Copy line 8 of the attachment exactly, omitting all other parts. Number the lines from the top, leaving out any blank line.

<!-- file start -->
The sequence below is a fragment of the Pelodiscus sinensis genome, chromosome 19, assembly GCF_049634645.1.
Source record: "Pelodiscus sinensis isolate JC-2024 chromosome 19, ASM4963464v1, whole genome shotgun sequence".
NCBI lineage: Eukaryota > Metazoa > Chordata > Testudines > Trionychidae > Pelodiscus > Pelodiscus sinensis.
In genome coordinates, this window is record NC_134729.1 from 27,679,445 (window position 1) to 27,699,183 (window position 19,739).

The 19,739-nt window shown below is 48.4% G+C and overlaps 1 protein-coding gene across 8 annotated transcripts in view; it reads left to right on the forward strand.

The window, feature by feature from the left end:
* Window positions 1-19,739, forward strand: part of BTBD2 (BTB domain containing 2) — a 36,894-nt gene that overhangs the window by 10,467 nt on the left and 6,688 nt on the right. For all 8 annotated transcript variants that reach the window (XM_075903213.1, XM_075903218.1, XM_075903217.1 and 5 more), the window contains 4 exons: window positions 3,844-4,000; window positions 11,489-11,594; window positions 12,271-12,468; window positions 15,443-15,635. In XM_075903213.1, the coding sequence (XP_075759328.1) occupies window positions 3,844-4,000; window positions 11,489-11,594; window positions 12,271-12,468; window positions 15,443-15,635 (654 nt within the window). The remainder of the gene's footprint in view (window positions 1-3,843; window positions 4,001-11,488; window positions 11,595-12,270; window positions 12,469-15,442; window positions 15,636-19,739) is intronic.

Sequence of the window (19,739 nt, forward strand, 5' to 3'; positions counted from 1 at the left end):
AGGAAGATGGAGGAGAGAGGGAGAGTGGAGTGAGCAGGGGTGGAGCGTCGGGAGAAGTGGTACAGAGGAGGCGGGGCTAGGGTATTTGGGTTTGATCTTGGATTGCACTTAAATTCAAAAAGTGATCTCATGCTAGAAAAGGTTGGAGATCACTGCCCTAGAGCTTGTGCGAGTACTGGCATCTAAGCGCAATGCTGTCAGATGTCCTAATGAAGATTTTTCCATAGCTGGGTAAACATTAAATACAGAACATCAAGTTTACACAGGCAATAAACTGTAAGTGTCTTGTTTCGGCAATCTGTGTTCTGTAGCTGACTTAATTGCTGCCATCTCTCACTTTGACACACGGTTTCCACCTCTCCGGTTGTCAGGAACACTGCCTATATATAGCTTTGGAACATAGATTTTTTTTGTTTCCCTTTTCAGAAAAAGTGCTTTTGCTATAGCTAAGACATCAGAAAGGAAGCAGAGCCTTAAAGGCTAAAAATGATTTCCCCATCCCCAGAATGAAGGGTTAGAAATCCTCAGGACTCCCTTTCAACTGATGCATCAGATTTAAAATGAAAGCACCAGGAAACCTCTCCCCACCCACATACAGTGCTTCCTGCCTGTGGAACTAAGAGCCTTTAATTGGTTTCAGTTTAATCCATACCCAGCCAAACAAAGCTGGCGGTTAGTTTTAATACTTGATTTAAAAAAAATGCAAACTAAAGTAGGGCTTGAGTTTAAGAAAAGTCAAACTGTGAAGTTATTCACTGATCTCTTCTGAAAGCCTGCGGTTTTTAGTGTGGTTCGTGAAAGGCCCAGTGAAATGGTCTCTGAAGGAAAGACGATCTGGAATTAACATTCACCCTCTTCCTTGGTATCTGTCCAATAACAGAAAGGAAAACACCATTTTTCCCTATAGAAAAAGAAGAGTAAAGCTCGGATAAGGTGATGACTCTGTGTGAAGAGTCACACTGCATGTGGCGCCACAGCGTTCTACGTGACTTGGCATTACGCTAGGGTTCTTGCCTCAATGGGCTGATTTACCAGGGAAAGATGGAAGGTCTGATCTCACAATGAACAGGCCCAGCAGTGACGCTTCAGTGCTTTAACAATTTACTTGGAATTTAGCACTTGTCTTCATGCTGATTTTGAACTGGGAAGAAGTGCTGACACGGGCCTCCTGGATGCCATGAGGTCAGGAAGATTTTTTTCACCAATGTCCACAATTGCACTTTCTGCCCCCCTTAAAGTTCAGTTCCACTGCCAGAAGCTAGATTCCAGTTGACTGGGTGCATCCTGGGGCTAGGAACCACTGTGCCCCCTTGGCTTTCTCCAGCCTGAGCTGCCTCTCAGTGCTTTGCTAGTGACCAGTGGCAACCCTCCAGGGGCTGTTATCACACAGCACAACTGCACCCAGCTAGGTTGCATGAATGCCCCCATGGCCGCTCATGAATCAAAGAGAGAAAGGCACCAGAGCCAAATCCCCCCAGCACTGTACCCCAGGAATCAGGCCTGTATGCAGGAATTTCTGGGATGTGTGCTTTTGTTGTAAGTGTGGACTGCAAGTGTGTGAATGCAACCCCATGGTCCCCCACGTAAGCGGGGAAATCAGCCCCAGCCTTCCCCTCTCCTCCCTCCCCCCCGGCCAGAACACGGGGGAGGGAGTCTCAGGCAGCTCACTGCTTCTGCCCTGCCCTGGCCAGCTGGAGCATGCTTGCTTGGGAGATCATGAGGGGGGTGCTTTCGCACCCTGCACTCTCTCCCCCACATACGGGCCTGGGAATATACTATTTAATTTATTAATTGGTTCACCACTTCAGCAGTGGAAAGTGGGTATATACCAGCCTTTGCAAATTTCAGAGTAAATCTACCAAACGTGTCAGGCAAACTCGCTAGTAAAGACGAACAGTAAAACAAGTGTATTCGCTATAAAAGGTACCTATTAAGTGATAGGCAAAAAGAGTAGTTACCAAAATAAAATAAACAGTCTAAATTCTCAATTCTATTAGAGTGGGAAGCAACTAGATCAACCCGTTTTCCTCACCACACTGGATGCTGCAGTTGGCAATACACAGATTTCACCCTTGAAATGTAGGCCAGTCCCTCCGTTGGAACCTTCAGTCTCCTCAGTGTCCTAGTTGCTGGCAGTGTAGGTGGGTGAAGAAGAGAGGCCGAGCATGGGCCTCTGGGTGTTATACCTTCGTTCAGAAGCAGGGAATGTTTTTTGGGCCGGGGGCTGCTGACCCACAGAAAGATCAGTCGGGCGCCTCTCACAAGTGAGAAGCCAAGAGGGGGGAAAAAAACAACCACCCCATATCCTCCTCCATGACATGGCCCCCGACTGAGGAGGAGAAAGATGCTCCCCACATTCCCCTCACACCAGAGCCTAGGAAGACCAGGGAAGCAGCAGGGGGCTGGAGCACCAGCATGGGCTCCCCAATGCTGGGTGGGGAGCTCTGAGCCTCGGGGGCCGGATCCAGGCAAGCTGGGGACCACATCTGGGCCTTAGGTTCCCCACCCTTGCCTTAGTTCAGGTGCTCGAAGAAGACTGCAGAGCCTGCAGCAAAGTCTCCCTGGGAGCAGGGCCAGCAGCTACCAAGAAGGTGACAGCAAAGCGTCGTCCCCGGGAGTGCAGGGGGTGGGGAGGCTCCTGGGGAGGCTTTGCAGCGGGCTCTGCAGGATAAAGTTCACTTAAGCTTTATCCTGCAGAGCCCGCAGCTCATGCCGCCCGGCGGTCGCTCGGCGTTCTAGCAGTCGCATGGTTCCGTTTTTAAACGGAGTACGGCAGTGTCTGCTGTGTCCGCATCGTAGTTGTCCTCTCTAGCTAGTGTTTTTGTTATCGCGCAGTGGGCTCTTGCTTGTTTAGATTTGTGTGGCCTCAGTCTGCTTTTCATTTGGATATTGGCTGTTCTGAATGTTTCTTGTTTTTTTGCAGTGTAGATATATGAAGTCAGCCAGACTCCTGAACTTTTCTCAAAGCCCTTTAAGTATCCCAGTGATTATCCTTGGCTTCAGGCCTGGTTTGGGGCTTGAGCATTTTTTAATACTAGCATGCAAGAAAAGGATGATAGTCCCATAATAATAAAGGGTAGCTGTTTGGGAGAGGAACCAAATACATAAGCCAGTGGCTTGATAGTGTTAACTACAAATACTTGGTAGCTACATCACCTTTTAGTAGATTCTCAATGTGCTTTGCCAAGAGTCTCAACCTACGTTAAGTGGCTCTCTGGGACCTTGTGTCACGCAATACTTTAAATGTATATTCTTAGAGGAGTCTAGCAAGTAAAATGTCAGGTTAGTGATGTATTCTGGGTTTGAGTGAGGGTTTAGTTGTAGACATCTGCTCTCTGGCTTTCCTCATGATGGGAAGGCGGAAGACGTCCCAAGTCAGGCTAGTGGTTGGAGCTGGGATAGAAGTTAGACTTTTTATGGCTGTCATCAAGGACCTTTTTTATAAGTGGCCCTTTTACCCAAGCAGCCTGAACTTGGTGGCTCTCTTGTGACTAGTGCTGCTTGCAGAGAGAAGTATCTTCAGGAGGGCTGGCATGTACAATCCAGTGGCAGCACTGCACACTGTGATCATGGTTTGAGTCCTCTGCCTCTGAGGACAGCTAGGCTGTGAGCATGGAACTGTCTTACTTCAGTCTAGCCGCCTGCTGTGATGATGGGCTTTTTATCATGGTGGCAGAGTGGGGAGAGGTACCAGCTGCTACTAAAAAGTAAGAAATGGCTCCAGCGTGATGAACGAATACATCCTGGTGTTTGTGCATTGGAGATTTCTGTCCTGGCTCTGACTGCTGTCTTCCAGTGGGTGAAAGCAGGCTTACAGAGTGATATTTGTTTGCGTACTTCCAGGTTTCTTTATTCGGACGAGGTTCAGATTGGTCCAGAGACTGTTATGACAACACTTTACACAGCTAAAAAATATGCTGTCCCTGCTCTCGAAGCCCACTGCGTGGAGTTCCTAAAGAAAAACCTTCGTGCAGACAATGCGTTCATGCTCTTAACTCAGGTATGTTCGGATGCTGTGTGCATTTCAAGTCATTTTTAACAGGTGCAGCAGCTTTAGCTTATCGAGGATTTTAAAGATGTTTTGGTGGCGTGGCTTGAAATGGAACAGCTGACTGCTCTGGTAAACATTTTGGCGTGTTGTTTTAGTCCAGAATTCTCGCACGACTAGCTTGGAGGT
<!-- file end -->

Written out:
Sequence of the window (19,739 nt, forward strand, 5' to 3'; positions counted from 1 at the left end):